“Our goal was to show that there is actually huge potential (for urban PV, especially on rooftops), it’s just huge,” Jasieniak said. “But people don’t think about it because they tend to think at the scale of a building rather than the scale of a city.”

“As the technology evolves, what we will find is that the additional costs to add the photovoltaic components to the buildings is going to make the value proposition for the integration very strong,” continued Jasieniak. “Our driving force for this study was to understand the desirability of window-integrated solar cells, and what came out of the study was that actually for most buildings, the roof is very attractive. is the handy fruit there.

But Jasieniak notes that the primacy on roofs will remain the case as long as walls and windows (BIPV) still require a technological revolution. Compared to the roof, the cost of a solar window is “an order of magnitude more than what you would pay for a solar cell on a roof”.

However, noted the study’s co-author, “if your building costs you, say, AUD 1 billion, and you spend AUD 40 million on solar cells that, over their lifetime, will bring electricity is the important part to consider. The initial cost is not the driving force, it should always be the levelized cost of electricity. It is always a matter of the payback period, it does not won’t be seven years, but does it really have to be in a commercial building that will last at least 40 years? I don’t think so.”

Jim Stewart, associate director at Fender Katsalidis – the Australian architectural firm behind the world’s second tallest building, Kuala Lumpur’s 678.9m Merdeka 118 (p. 50), topped with a 140kW solar panel for its Park Hyatt Kuala Lumpur hotel – said photo magazine that customers are encouraged to consider photovoltaic solutions, as “most buildings over 180 meters high are not demolished within 50 years”.

“Rooftop solar panels have become commonplace in skyscraper design and development,” Stewart continued. “And, in the Australian context, their economic viability has been proven and accepted. However, space is always limited, so ever-increasing densities allow us to go further in terms of design flexibility and system capacity. In the context of high-rise development, PV is a mature and affordable technology with the ability to power building services and reduce peak loads on the grid; an “obviousness” indeed. »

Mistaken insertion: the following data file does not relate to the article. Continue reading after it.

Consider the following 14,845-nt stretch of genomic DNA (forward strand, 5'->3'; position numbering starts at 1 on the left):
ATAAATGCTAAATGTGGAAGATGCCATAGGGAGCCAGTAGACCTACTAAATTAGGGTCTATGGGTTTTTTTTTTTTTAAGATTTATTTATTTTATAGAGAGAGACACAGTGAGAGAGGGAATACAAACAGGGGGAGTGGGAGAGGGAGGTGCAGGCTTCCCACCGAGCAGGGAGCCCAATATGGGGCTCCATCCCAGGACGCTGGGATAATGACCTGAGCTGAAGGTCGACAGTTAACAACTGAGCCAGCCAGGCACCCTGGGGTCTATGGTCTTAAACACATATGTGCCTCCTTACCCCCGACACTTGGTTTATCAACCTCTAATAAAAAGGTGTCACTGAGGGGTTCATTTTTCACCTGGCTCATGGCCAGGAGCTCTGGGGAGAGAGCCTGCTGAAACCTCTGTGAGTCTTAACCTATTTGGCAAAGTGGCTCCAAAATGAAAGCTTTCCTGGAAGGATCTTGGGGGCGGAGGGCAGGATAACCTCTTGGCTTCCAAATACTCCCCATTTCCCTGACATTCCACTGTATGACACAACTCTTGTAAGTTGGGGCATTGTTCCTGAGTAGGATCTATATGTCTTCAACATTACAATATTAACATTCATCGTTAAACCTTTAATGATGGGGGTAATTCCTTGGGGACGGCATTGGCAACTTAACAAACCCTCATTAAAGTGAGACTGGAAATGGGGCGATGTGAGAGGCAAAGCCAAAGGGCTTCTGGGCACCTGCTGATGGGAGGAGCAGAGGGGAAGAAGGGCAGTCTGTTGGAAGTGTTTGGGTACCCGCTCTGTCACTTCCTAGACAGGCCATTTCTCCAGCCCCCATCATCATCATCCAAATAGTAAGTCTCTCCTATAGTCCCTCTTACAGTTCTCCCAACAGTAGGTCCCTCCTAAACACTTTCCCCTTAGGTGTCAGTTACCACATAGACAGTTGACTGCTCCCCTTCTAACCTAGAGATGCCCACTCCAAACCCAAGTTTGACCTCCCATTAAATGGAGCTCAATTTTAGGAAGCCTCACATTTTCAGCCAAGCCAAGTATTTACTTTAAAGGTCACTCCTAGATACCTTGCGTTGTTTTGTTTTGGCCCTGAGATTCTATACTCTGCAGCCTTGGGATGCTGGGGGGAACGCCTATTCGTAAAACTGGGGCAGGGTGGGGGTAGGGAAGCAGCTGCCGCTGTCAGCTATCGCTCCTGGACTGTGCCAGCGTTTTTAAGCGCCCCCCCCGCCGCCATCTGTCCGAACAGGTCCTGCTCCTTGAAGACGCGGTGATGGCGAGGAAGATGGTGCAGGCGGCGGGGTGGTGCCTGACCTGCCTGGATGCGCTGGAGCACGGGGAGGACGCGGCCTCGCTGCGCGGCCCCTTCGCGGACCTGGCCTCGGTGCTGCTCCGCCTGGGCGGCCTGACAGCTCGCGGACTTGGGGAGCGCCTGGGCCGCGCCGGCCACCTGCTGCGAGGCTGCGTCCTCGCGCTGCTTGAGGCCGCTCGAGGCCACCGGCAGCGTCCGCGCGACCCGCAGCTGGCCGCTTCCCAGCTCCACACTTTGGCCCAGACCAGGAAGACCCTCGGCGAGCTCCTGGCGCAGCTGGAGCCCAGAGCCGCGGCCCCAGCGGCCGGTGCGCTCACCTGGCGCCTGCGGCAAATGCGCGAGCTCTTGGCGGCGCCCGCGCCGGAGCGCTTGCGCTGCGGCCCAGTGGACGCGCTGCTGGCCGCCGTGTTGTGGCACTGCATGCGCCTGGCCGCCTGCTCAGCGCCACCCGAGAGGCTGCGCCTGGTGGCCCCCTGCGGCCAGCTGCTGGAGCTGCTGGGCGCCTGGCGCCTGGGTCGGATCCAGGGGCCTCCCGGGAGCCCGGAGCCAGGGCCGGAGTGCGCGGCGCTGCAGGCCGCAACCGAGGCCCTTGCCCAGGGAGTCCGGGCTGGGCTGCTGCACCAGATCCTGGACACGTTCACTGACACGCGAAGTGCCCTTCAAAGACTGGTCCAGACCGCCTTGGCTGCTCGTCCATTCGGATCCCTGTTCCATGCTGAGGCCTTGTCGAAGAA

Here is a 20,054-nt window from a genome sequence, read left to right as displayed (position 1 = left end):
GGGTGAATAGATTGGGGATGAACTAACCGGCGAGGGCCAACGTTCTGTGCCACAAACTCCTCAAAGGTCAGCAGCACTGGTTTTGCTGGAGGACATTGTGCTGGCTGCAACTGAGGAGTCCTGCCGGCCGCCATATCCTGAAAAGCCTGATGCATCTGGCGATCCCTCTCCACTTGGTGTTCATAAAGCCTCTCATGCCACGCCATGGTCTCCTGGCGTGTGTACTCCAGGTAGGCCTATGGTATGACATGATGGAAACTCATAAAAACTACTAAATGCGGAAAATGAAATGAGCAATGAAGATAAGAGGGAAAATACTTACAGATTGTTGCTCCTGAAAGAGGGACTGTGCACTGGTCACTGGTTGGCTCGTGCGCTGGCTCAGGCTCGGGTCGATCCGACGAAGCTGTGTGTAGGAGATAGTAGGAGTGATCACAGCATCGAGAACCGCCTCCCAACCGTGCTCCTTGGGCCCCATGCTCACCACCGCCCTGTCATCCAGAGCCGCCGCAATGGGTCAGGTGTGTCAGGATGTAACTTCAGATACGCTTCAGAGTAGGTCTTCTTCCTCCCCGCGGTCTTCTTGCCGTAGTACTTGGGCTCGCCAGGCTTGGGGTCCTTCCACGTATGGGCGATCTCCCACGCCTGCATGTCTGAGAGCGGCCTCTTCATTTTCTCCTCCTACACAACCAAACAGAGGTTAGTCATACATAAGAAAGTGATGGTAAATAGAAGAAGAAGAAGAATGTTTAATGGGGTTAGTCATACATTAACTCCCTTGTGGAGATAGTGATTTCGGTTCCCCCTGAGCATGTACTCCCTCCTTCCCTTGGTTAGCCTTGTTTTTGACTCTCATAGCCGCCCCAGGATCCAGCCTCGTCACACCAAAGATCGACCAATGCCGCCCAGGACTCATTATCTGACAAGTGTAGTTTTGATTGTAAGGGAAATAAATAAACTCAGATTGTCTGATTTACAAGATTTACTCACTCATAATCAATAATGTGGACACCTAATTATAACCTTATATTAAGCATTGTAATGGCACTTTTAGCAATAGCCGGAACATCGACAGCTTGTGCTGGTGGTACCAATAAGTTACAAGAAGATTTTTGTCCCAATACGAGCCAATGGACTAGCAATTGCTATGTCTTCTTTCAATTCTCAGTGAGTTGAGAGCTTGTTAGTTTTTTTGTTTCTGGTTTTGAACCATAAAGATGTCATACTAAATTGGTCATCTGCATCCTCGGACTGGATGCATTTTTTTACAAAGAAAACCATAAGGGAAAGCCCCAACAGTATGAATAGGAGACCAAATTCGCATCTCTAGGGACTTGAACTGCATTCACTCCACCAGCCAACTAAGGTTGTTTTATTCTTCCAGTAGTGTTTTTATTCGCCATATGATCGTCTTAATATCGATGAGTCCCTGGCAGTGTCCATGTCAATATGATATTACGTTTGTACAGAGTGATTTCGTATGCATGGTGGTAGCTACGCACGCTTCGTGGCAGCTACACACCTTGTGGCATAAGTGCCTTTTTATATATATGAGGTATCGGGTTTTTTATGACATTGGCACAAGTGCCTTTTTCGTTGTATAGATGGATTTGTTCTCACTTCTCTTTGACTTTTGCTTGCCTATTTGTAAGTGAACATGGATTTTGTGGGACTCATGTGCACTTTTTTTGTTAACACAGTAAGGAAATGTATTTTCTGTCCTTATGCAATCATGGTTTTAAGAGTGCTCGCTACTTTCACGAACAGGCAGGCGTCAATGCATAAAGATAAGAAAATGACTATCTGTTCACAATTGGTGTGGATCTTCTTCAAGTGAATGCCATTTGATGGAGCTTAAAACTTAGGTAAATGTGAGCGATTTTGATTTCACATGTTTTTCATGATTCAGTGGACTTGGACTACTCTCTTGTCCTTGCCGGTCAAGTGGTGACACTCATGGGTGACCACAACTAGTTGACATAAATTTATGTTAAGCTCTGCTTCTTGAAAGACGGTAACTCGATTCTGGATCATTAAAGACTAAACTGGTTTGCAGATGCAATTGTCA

Main challenges

The potential of PV in vertical cities comes with challenges. First, most PV installations would be brownfield retrofits on existing rooftops, which can be problematic, as high-rise buildings often already have other infrastructure.

Another challenge is that high-rise buildings tend to be leased, making it difficult to clarify responsibility and the direct benefits of PV. “But there’s a value proposition in there,” Jasieniak argued. “There has been a shift in business sentiment – ​​companies are now demanding 10 star building requirements, and at that level you need onsite power generation.”

But manufacturers are also required to change and support the integration of PV. “A lot of these construction companies are doing what they’ve been doing for a long time,” Jasieniak explained. “Innovation in building practices is needed to support large-scale construction.”

Nonetheless, Jasieniak sees a future where high-rise buildings are fitted with rooftop photovoltaic panels, with BIPVs further down the line, and possibly net-zero carbon buildings. Before that, he says there are tough questions in terms of policy and value shifts in individual companies and for developers and builders in terms of PV integration. “I think there’s an opportunity here for market segmentation as well.”